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Articles | Volume 1
15 Jul 2019
 | 15 Jul 2019

Geographical Change of the Japanese National Land in the 200 Years Using INŌ’s Map with GIS

Yuji Murayama and Yuki Iwai

Keywords: INŌ’s map, GIS, Japanese national land, late Edo era, spatial analysis

Abstract. This presentation discusses the regional changes quantitatively in the 200 years through the overlay analysis of the present map and the INŌ’s map made by Tadataka INO in 1821 (Figure 1). INO surveyed the coastline and major roads on foot. He investigated not only survey lines, but also various geographic information such as rivers, lakes, mountains, village names, castles, temples, administrative boundaries, etc. Visualizing all of the 214 sheets of the INŌ’s large-scale map with Geographic Information Systems (GIS), we can analyse the national land condition seamlessly at the end of the Edo era.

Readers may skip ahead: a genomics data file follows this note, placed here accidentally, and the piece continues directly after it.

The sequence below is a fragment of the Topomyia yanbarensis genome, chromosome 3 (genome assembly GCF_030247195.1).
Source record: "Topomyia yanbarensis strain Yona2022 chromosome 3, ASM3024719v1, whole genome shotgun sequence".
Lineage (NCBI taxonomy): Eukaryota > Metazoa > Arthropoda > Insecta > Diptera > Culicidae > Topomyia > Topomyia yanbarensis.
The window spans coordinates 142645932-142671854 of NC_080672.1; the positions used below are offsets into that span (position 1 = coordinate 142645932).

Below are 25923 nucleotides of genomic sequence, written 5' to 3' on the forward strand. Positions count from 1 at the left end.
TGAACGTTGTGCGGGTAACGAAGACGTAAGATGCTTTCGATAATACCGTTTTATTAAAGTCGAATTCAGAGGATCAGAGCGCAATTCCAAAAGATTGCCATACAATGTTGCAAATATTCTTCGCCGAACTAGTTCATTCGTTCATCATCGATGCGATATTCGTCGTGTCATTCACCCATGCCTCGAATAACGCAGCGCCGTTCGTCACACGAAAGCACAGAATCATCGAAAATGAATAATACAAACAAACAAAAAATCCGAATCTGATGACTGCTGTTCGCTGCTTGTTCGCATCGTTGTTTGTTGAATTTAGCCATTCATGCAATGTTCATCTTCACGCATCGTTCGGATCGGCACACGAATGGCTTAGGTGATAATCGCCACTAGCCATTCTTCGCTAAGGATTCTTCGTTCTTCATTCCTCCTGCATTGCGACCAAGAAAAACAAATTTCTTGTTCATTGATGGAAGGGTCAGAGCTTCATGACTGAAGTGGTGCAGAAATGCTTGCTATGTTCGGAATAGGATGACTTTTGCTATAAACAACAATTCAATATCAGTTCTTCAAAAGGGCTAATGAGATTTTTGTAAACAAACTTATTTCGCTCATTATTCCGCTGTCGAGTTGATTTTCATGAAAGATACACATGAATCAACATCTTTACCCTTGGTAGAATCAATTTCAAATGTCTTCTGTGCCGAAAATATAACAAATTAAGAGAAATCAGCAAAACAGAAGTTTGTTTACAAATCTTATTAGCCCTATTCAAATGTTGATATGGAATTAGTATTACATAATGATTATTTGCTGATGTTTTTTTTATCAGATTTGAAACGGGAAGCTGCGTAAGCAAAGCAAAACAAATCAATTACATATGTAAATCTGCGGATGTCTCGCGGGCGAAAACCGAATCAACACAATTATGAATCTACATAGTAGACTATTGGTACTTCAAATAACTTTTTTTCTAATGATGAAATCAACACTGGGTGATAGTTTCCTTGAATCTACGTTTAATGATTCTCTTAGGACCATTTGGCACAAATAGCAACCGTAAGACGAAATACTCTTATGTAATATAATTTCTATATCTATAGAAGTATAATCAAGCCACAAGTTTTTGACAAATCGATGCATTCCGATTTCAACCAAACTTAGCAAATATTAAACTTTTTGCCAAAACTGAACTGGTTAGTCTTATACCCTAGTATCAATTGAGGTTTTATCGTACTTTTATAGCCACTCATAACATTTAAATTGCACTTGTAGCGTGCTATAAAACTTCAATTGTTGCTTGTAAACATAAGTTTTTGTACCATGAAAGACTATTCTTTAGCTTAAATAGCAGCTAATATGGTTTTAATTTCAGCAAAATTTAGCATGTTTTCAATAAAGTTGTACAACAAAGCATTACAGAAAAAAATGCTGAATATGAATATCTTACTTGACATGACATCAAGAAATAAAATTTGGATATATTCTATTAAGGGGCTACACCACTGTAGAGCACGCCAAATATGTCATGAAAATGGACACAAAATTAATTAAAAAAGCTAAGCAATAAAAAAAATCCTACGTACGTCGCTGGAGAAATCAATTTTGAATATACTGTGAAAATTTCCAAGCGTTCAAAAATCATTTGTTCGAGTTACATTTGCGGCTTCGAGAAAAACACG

Methodological point of view, we have serious problems including the scale, projection, identification of geographic features and so on, when we compare the old map with the present. In this connection, digitalizing the INŌ’s map as the GIS data is very useful to examine the spatial transformation scientifically during the 200 years. The digital INŌ’s map was constructed by employing the geo-reference function of GIS with the triangulation method. The survey line was converted into the line feature of vector data, and the place names were converted into the point feature of raster data. The distance of the survey line was measured by GIS-based geometric operation.

We obtained the following findings. The distributions of villages, ports, and facilities in western Japan were denser than those in eastern Japan in the 19th century. This was caused not only by the difference in natural environment and landform but also by socioeconomic factors including the locations of the castle towns and industrial activities. The regional structure has been dramatically transformed by the modernization of the political system, transportation system, and industrial development in reclaimed areas (Figure 2). It is concluded that most parts of changes in regional characteristics have been attained by overcoming the natural constraints. However, the difference in the political system has also been influential to the formation of the present regional system.

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